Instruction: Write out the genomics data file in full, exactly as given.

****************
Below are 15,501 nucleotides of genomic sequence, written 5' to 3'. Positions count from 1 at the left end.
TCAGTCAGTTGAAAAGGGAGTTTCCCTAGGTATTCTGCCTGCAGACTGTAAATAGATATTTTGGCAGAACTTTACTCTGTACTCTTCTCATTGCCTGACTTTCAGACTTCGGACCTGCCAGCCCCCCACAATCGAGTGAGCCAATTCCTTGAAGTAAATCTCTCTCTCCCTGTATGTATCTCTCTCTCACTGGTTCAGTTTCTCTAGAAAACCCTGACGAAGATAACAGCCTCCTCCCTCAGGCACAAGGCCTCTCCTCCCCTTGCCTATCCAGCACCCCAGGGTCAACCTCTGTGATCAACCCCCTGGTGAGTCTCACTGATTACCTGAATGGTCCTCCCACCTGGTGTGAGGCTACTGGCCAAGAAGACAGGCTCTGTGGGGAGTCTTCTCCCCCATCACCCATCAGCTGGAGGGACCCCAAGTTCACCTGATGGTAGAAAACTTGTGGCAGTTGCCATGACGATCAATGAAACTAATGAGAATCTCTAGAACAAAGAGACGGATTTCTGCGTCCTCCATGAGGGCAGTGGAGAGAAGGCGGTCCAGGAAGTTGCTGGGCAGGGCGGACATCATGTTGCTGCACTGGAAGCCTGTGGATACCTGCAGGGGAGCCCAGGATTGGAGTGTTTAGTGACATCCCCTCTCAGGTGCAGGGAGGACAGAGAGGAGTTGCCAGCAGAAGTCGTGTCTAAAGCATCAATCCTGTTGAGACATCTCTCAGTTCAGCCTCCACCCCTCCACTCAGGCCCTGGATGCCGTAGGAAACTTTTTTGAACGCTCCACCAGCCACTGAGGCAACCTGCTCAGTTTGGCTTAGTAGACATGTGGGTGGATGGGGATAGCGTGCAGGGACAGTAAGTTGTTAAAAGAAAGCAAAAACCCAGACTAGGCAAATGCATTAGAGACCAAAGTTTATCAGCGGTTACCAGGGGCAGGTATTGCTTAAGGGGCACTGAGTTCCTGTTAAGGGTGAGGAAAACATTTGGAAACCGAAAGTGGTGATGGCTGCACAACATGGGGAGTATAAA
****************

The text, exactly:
Below are 15,501 nucleotides of genomic sequence, written 5' to 3'. Positions count from 1 at the left end.
TCAGTCAGTTGAAAAGGGAGTTTCCCTAGGTATTCTGCCTGCAGACTGTAAATAGATATTTTGGCAGAACTTTACTCTGTACTCTTCTCATTGCCTGACTTTCAGACTTCGGACCTGCCAGCCCCCCACAATCGAGTGAGCCAATTCCTTGAAGTAAATCTCTCTCTCCCTGTATGTATCTCTCTCTCACTGGTTCAGTTTCTCTAGAAAACCCTGACGAAGATAACAGCCTCCTCCCTCAGGCACAAGGCCTCTCCTCCCCTTGCCTATCCAGCACCCCAGGGTCAACCTCTGTGATCAACCCCCTGGTGAGTCTCACTGATTACCTGAATGGTCCTCCCACCTGGTGTGAGGCTACTGGCCAAGAAGACAGGCTCTGTGGGGAGTCTTCTCCCCCATCACCCATCAGCTGGAGGGACCCCAAGTTCACCTGATGGTAGAAAACTTGTGGCAGTTGCCATGACGATCAATGAAACTAATGAGAATCTCTAGAACAAAGAGACGGATTTCTGCGTCCTCCATGAGGGCAGTGGAGAGAAGGCGGTCCAGGAAGTTGCTGGGCAGGGCGGACATCATGTTGCTGCACTGGAAGCCTGTGGATACCTGCAGGGGAGCCCAGGATTGGAGTGTTTAGTGACATCCCCTCTCAGGTGCAGGGAGGACAGAGAGGAGTTGCCAGCAGAAGTCGTGTCTAAAGCATCAATCCTGTTGAGACATCTCTCAGTTCAGCCTCCACCCCTCCACTCAGGCCCTGGATGCCGTAGGAAACTTTTTTGAACGCTCCACCAGCCACTGAGGCAACCTGCTCAGTTTGGCTTAGTAGACATGTGGGTGGATGGGGATAGCGTGCAGGGACAGTAAGTTGTTAAAAGAAAGCAAAAACCCAGACTAGGCAAATGCATTAGAGACCAAAGTTTATCAGCGGTTACCAGGGGCAGGTATTGCTTAAGGGGCACTGAGTTCCTGTTAAGGGTGAGGAAAACATTTGGAAACCGAAAGTGGTGATGGCTGCACAACATGGGGAGTATAAA